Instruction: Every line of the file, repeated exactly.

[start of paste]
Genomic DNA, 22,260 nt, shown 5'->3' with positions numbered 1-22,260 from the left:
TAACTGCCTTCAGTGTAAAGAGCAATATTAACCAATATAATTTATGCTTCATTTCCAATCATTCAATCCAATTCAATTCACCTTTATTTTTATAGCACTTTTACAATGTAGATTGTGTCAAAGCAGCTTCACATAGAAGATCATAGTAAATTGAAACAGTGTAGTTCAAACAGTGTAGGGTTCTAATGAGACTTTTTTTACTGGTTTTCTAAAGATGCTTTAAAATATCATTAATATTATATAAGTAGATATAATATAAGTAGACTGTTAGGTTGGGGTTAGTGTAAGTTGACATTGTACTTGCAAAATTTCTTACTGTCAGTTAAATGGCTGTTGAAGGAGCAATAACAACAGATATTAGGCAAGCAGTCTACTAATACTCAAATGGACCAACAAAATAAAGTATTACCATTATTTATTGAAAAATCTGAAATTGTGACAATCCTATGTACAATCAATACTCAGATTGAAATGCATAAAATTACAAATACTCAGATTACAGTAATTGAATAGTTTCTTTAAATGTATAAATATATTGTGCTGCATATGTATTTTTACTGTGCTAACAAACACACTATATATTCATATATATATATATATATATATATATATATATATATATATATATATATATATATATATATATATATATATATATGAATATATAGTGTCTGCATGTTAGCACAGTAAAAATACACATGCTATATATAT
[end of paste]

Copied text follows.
Genomic DNA, 22,260 nt, shown 5'->3' with positions numbered 1-22,260 from the left:
TAACTGCCTTCAGTGTAAAGAGCAATATTAACCAATATAATTTATGCTTCATTTCCAATCATTCAATCCAATTCAATTCACCTTTATTTTTATAGCACTTTTACAATGTAGATTGTGTCAAAGCAGCTTCACATAGAAGATCATAGTAAATTGAAACAGTGTAGTTCAAACAGTGTAGGGTTCTAATGAGACTTTTTTTACTGGTTTTCTAAAGATGCTTTAAAATATCATTAATATTATATAAGTAGATATAATATAAGTAGACTGTTAGGTTGGGGTTAGTGTAAGTTGACATTGTACTTGCAAAATTTCTTACTGTCAGTTAAATGGCTGTTGAAGGAGCAATAACAACAGATATTAGGCAAGCAGTCTACTAATACTCAAATGGACCAACAAAATAAAGTATTACCATTATTTATTGAAAAATCTGAAATTGTGACAATCCTATGTACAATCAATACTCAGATTGAAATGCATAAAATTACAAATACTCAGATTACAGTAATTGAATAGTTTCTTTAAATGTATAAATATATTGTGCTGCATATGTATTTTTACTGTGCTAACAAACACACTATATATTCATATATATATATATATATATATATATATATATATATATATATATATATATATATATATATATATATATATATATGAATATATAGTGTCTGCATGTTAGCACAGTAAAAATACACATGCTATATATAT